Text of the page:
Also God shewed me in part the wisdom and truth of her soul, wherein I understood the reverent beholding in which she beheld her God, that is, her maker, marveling with great reverence that he would be born of her who was a simple creature of his making. For this was her marveling: that he who was her maker would be born of her who was made. And this wisdom and truth, knowing the greatness of her maker and the littleness of herself that is made, made her say so meekly to Gabriel: “Lo me here, God’s handmaiden.”
Julian was struck by the utter humility of this maiden. She was just “a simple creature,” like Julian herself: uneducated, unlettered, without any earthly nobility. Yet Julian understood that Mary was more worthy than all other creatures God has ever made, because she was conceived without sin. All other creatures were therefore below her. And above her was “nothing that is made but the blessed manhood of Christ, as to my sight.” Mary was God’s perfect creature.
During the Eighth Revelation, Julian contemplated Mary as a mother, standing at the foot of the cross, suffering with her Son.
For Christ and she were so oned [united] in love that the greatness of her love was the cause of the magnitude of her pain. . . . For as much as she loved him more than all others, her pain surpassed all others. For ever the higher, the mightier, the sweeter that the love is, the more sorrow it is to the lover to see that body in pain that he loved.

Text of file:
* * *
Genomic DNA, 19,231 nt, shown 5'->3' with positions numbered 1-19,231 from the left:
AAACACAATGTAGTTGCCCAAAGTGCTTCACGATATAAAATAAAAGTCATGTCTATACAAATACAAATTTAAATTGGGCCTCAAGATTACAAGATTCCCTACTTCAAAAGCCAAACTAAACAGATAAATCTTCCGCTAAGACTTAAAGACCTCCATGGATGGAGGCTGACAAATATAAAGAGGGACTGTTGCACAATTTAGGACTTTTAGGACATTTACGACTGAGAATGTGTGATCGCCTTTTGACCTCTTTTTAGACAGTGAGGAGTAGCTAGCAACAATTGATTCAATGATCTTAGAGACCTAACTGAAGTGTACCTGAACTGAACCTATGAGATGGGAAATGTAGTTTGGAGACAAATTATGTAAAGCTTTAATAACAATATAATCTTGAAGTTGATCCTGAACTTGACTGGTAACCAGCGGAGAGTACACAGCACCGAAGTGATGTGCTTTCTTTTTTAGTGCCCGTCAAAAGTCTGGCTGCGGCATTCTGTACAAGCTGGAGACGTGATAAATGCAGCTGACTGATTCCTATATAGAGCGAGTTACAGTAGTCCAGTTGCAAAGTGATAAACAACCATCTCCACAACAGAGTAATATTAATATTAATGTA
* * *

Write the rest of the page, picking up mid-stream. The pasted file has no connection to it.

In the Eleventh Revelation, Christ allowed Julian to envision Mary as a noble lady, rejoicing in heaven.
And for the marvelous, high, and special love that Christ had for this sweet maiden, his blessed mother, our lady Saint Mary, he shewed her highly rejoicing, which is the meaning of this sweet word, as if he had said: “Wilt thou see how much I love her, that thou might rejoice with me in the love that I have in her and she in me?”
This time Mary appeared in Julian’s imagination “exalted and noble and glorious and pleasing to Christ above all creatures.” Julian was certain that Christ wants it to be known that everyone who “likes” (an even more intimate form of the word “love”) and delights in him must also truly “like” Mary, with all the connotations of delighting in everything about her.
Julian was not disappointed that she was not allowed to enjoy Mary in a bodily vision, as she did Christ. In all her Revelations, Julian saw no one else in a “ghostly” likeness but Saint Mary. Julian was deeply touched that Christ had confided to her his own love for Mary as a young maiden, as a suffering mother, and finally, as an exalted and noble lady in heaven. In revealing to Julian his great love for Mary, by extension Christ was showing his great love for Julian. And for us.
PLEASE NOTE: The quotations above are from Julian's Gospel: Illuminating the Life & Revelations of Julian of Norwich (Maryknoll, NY: Orbis Books), Copyright © 2013 by Veronica Mary Rolf. All rights reserved. This article may not be copied or reprinted without the written permission of the author.